Venous thromboembolism risk and prophylaxis prescription in surgical patients at a tertiary hospital in Eastern Cape Province, South Africa
Background. Venous thromboembolism (VTE) is a common complication during and after hospitalisation, and is regarded as the most common cause of preventable death in hospitalised patients worldwide. Despite its importance, there are few data on VTE risk and adherence to prophylaxis prescription guidelines in surgical patients from the South African (SA) public sector, especially from low-resource environments such as Eastern Cape Province.
Objectives. To evaluate the risk and prescription of VTE prophylaxis to surgical patients at a tertiary government hospital in the Eastern Cape.
Methods. A cross-sectional clinical audit of general surgical inpatients was performed on two dates during July and August 2017. Patients’ VTE risk was calculated by using the Caprini risk assessment model (RAM) and thromboprophylaxis prescription evaluated accordingly.
Results. A total of 179 patients were included in the study, of whom 56% were male and 44% female. The average age was 45 (range 18 - 83) years. Of the total number of participants, 33% were elective cases and 67% were emergency admissions. With application of RAM, 77% of patients were at risk of VTE (Caprini score ≥2), with 81% of elective and 74% of emergency patients being at risk. The most prevalent risk factors for VTE were major surgery (34%), age 41 - 60 years (30%), age 61 - 74 years (20%) and sepsis during the previous month (27%). A contraindication to chemoprophylaxis was recorded in 30% of patients, with the most prevalent being renal dysfunction (40%), peptic ulcer disease (34%), active bleeding (17%), liver dysfunction (17%), coagulopathy (6%) and recent cerebral haemorrhage (6%). With regard to VTE risk profile and contraindications to chemoprophylaxis, the correct thromboprophylactic treatment was prescribed to 26% of at-risk patients, with 21% of elective and 27% of emergency admission patients receiving the correct therapy.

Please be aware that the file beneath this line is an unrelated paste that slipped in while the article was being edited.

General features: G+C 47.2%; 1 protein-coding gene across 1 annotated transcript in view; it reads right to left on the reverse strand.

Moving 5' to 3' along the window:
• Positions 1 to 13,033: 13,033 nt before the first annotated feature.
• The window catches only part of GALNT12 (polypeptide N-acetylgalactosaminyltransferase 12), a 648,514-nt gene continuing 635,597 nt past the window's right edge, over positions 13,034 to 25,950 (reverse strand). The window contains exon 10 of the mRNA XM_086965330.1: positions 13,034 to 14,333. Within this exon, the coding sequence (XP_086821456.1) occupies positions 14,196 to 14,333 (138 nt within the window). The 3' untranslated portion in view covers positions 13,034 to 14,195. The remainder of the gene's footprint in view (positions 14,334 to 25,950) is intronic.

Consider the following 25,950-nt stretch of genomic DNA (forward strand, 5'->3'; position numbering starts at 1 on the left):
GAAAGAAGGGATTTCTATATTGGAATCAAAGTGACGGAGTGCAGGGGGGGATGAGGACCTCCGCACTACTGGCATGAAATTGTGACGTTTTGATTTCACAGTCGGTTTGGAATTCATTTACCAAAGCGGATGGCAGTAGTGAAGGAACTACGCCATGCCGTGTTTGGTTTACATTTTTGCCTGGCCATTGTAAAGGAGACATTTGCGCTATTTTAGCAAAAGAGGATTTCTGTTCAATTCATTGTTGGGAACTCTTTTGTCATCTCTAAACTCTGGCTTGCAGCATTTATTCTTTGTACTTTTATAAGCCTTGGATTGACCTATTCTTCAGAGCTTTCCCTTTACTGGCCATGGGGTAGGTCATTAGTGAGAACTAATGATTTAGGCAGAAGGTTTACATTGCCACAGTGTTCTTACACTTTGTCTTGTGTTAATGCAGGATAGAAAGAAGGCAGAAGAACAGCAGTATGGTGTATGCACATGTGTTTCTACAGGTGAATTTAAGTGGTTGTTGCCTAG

Conclusions. Despite a high proportion of patients being at risk of VTE, the rate of adequate thromboprophylaxis prescription for surgical inpatients at Frere Hospital, East London, SA is very low. Increased availability of mechanical prophylaxis, as well as interventions to improve the rate of adequate prophylaxis prescription, needs to be evaluated for feasibility and effect in this hospital and other SA public hospitals.
W D Rocher, Department of Surgery, Frere Hospital, East London Hospital Complex, South Africa
T Page, Department of Surgery, Frere Hospital, East London Hospital Complex, South Africa
M Rocher, Department of Surgery, Frere Hospital, East London Hospital Complex, South Africa
D Nel, Department of General Surgery, Faculty of Health Sciences, Groote Schuur Hospital and University of Cape Town, South Africa
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Date published: 2019-02-26
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